Eurovision: after a slow post-war start, the bold vision that became Eurovision now lights up home screens across Europe. But the Swiss are now having second thoughts about competing in its annual pop-song contest.

Author:Shepard, Lyn
 
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Quick now, music lovers everywhere--here's your Swiss News trivia question of the month: Which classical passage became the theme anthem for all Eurovision related broadcasts?

Time's up. It's the 'Te Deum' from Marc-Antoine Charpentier's Triumphal March--a reminder perhaps that the early vision of a Europe-wide showpiece tier television first took flight with images of high culture.

But "Old Europe" didn't react to that musical vision as hoped in the early 1950s, and another idea took hold instead: pop music as sung and danced by contenders from an ever-growing number of member countries.

This "vision", once a mere gimmick, has caught on. Its network--one making all Europe's national TV corporations "co-producers"--today wins the applause of spore fans, pop-music lovers, and big news-event followers across the continent.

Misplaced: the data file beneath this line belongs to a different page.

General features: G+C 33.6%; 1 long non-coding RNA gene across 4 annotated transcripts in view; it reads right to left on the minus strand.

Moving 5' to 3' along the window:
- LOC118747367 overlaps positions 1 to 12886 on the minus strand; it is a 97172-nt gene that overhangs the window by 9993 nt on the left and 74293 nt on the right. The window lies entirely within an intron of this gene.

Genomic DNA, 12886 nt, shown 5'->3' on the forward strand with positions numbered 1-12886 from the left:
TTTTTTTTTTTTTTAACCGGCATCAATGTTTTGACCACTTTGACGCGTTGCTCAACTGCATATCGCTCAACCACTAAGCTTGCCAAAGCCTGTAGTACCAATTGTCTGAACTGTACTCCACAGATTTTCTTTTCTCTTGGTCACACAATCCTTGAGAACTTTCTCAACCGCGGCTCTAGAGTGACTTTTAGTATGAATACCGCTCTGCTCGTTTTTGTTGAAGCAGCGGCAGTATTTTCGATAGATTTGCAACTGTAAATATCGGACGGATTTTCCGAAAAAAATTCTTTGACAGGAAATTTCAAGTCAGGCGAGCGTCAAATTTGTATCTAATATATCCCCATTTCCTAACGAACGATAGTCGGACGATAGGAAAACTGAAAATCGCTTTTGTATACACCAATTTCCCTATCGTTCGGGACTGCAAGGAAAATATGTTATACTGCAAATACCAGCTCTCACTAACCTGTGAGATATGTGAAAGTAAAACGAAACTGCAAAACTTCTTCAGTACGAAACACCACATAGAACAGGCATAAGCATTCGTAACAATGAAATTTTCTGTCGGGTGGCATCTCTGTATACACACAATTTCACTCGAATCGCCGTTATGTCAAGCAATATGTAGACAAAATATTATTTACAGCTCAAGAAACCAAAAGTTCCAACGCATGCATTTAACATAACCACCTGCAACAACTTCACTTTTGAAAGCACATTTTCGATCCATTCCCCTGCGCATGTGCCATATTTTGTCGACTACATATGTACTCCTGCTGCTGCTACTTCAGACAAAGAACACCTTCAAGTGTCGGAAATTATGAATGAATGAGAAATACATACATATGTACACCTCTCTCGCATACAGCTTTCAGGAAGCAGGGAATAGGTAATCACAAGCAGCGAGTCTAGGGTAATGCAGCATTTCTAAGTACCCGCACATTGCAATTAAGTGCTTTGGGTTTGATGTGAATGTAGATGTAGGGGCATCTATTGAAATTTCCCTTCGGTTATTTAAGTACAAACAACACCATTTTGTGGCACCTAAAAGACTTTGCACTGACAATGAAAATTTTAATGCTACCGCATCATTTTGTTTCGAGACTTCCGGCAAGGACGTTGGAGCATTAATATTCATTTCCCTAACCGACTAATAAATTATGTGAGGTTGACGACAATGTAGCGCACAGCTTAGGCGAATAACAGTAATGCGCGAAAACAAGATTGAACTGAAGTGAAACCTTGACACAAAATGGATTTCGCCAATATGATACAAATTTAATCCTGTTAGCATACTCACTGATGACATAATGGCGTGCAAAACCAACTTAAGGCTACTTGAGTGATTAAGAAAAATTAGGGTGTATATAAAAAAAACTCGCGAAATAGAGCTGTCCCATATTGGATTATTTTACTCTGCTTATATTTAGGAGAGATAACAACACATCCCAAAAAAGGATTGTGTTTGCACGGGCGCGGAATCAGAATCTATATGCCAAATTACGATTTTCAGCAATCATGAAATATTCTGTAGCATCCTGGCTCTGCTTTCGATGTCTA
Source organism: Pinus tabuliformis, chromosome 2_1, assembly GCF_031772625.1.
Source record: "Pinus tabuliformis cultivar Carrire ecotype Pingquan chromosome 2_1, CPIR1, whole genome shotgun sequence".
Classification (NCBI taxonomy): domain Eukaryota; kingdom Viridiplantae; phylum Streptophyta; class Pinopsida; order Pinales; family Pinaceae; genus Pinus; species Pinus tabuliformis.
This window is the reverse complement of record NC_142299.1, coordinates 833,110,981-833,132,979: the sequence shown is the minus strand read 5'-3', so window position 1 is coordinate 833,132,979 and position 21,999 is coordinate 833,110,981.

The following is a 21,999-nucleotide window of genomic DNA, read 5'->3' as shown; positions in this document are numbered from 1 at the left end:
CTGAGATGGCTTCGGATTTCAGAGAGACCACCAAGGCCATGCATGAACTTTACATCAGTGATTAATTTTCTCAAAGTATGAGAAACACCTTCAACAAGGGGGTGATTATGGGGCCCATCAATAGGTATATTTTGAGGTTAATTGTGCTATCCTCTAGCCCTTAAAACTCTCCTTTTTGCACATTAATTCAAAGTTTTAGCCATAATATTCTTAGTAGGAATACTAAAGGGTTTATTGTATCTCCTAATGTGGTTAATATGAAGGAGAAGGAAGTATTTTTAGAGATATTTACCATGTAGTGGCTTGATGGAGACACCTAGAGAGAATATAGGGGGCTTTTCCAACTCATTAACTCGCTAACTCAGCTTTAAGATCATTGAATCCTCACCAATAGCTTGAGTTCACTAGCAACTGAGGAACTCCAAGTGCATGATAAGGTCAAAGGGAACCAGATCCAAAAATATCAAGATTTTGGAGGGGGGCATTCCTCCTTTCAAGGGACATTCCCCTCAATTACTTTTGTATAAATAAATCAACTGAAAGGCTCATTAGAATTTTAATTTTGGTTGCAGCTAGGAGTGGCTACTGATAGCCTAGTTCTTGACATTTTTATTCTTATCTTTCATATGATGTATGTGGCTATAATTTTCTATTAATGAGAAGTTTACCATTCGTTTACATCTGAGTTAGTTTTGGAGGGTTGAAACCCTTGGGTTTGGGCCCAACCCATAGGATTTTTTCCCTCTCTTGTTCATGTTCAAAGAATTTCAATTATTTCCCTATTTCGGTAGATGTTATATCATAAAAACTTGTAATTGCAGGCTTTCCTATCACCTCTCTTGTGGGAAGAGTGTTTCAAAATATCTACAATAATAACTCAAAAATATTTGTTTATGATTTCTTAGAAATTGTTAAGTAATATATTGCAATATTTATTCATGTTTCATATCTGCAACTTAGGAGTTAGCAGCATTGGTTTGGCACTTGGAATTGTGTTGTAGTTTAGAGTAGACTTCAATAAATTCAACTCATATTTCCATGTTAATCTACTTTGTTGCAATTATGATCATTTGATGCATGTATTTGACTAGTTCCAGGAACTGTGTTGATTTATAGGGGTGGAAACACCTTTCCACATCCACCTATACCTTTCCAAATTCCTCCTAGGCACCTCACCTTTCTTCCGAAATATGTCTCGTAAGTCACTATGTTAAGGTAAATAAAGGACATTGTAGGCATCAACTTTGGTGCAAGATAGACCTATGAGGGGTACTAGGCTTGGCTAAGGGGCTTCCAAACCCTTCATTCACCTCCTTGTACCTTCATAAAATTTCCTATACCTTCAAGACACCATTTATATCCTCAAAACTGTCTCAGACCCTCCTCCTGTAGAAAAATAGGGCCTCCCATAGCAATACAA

Even the landlocked, go-it-alone Swiss have succumbed to this notion of shared technology and pro-Europe partnership. As German sociologist and TV industry, watcher Stefan Kaufmann points out, "if anybody deserves to be called the 'father of Eurovision', it's a Swiss: Marcel Bezencon" (the technocrat who became director general of the Swiss Broadcasting Corporation in 1950).

At the outset, Dr. Kaufmann tells Swiss News at his Federal Institute of Technology office recently, Bezencon championed the untried idea and helped arrange for Lugano to host the first Eorovision Song Contest in 1956. That year ,seven countries entered the "Eurovision Grand Prix", as it was originally known.

Each country could submit two songs in the language of its choosing. But the total performance could last only three minutes. A jury of two delegates from each country chose the winner. It was Switzerland's Lys Assia singing her "Refrain".

When the contest moved to West Germany the next year, a Dutch singer won with new roles: only one song and a scoreboard. From 1958 on, the winning country. (starting with France) became the host rite following year. The formula worked well. But in time the sheer number of contestant countries forced low-scoring countries to serve a year's penance before re-entry.

This system has soured many Swiss lately, as their singers have fared poorly and been relegated all too often. Now there's talk that Switzerland could opt out of future Eurovision song contests as Italy has already done. Swiss decision-makers have yet to make that move, but it could he just around the corner. Switzerland's last hopefuls, the 2004 entry...

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